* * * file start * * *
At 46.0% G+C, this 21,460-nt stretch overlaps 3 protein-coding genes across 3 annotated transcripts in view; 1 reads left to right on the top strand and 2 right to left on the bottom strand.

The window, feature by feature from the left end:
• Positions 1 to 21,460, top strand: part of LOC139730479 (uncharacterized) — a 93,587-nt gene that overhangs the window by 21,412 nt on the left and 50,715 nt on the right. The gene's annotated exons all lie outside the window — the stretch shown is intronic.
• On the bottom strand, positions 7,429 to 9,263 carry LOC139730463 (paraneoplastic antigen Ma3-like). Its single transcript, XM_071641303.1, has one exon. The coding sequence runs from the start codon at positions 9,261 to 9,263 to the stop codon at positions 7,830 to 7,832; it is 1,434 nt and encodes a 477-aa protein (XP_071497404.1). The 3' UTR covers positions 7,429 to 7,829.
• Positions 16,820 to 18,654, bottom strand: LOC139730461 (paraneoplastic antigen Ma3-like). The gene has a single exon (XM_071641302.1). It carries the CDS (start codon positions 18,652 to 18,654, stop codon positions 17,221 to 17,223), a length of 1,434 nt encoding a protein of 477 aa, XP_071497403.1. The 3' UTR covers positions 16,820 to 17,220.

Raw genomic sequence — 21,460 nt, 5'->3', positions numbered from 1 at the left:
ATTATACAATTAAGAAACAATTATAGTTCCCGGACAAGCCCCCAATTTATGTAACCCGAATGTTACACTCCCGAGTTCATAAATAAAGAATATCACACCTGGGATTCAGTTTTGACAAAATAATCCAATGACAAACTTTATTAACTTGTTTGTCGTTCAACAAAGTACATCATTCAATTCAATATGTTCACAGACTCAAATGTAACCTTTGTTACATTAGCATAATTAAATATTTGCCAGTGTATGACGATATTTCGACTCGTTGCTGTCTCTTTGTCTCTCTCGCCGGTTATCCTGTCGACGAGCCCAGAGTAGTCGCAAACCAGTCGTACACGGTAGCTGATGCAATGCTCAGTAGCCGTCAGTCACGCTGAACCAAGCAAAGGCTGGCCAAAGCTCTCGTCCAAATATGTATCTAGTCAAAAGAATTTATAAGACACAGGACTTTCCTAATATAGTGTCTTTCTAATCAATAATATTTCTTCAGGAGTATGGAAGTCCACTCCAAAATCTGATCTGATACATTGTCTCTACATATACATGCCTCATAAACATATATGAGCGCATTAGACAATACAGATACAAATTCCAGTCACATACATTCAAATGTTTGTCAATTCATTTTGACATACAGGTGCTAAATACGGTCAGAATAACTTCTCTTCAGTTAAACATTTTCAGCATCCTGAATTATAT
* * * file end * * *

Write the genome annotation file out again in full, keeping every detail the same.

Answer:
At 46.0% G+C, this 21,460-nt stretch overlaps 3 protein-coding genes across 3 annotated transcripts in view; 1 reads left to right on the top strand and 2 right to left on the bottom strand.

The window, feature by feature from the left end:
• Positions 1 to 21,460, top strand: part of LOC139730479 (uncharacterized) — a 93,587-nt gene that overhangs the window by 21,412 nt on the left and 50,715 nt on the right. The gene's annotated exons all lie outside the window — the stretch shown is intronic.
• On the bottom strand, positions 7,429 to 9,263 carry LOC139730463 (paraneoplastic antigen Ma3-like). Its single transcript, XM_071641303.1, has one exon. The coding sequence runs from the start codon at positions 9,261 to 9,263 to the stop codon at positions 7,830 to 7,832; it is 1,434 nt and encodes a 477-aa protein (XP_071497404.1). The 3' UTR covers positions 7,429 to 7,829.
• Positions 16,820 to 18,654, bottom strand: LOC139730461 (paraneoplastic antigen Ma3-like). The gene has a single exon (XM_071641302.1). It carries the CDS (start codon positions 18,652 to 18,654, stop codon positions 17,221 to 17,223), a length of 1,434 nt encoding a protein of 477 aa, XP_071497403.1. The 3' UTR covers positions 16,820 to 17,220.

Raw genomic sequence — 21,460 nt, 5'->3', positions numbered from 1 at the left:
ATTATACAATTAAGAAACAATTATAGTTCCCGGACAAGCCCCCAATTTATGTAACCCGAATGTTACACTCCCGAGTTCATAAATAAAGAATATCACACCTGGGATTCAGTTTTGACAAAATAATCCAATGACAAACTTTATTAACTTGTTTGTCGTTCAACAAAGTACATCATTCAATTCAATATGTTCACAGACTCAAATGTAACCTTTGTTACATTAGCATAATTAAATATTTGCCAGTGTATGACGATATTTCGACTCGTTGCTGTCTCTTTGTCTCTCTCGCCGGTTATCCTGTCGACGAGCCCAGAGTAGTCGCAAACCAGTCGTACACGGTAGCTGATGCAATGCTCAGTAGCCGTCAGTCACGCTGAACCAAGCAAAGGCTGGCCAAAGCTCTCGTCCAAATATGTATCTAGTCAAAAGAATTTATAAGACACAGGACTTTCCTAATATAGTGTCTTTCTAATCAATAATATTTCTTCAGGAGTATGGAAGTCCACTCCAAAATCTGATCTGATACATTGTCTCTACATATACATGCCTCATAAACATATATGAGCGCATTAGACAATACAGATACAAATTCCAGTCACATACATTCAAATGTTTGTCAATTCATTTTGACATACAGGTGCTAAATACGGTCAGAATAACTTCTCTTCAGTTAAACATTTTCAGCATCCTGAATTATAT